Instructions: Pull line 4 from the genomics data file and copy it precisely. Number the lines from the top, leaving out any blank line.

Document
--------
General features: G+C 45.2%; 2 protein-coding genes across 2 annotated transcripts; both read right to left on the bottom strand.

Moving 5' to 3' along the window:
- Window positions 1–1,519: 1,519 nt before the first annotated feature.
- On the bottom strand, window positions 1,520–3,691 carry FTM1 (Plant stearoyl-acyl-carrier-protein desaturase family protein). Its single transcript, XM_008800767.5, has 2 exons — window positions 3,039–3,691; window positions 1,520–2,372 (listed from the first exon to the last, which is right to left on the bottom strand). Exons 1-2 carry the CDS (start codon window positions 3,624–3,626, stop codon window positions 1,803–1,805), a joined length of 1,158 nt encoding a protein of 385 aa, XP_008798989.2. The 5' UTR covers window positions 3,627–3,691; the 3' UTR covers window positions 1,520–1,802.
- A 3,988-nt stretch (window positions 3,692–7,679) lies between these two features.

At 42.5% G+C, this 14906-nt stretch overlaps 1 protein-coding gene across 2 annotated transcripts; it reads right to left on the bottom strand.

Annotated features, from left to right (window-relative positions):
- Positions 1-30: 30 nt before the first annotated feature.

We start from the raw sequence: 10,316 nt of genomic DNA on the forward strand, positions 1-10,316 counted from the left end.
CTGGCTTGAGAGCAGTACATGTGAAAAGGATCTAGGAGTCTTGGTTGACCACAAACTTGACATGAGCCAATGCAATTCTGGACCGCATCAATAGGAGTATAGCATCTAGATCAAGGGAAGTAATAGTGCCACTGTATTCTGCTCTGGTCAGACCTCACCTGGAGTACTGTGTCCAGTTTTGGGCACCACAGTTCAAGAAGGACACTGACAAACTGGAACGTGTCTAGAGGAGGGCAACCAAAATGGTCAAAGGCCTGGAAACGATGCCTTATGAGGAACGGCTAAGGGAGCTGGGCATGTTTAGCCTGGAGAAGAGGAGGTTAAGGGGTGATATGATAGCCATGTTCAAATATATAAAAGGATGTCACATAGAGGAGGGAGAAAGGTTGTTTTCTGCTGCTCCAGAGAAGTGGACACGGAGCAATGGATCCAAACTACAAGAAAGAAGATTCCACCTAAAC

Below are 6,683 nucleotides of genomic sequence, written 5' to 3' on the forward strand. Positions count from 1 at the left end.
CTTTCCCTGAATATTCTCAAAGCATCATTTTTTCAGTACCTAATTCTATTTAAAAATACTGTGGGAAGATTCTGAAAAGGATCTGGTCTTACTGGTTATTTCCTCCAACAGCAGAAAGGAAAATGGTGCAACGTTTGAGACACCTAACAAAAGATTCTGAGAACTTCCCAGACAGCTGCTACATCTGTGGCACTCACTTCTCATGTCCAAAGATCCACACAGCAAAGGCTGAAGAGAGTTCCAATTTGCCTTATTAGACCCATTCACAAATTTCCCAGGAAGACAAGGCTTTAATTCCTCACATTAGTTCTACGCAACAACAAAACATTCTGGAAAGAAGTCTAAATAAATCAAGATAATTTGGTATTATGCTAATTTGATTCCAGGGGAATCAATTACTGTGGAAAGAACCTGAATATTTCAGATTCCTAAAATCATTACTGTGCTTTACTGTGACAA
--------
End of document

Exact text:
- On the bottom strand, window positions 1,520–3,691 carry FTM1 (Plant stearoyl-acyl-carrier-protein desaturase family protein). Its single transcript, XM_008800767.5, has 2 exons — window positions 3,039–3,691; window positions 1,520–2,372 (listed from the first exon to the last, which is right to left on the bottom strand). Exons 1-2 carry the CDS (start codon window positions 3,624–3,626, stop codon window positions 1,803–1,805), a joined length of 1,158 nt encoding a protein of 385 aa, XP_008798989.2. The 5' UTR covers window positions 3,627–3,691; the 3' UTR covers window positions 1,520–1,802.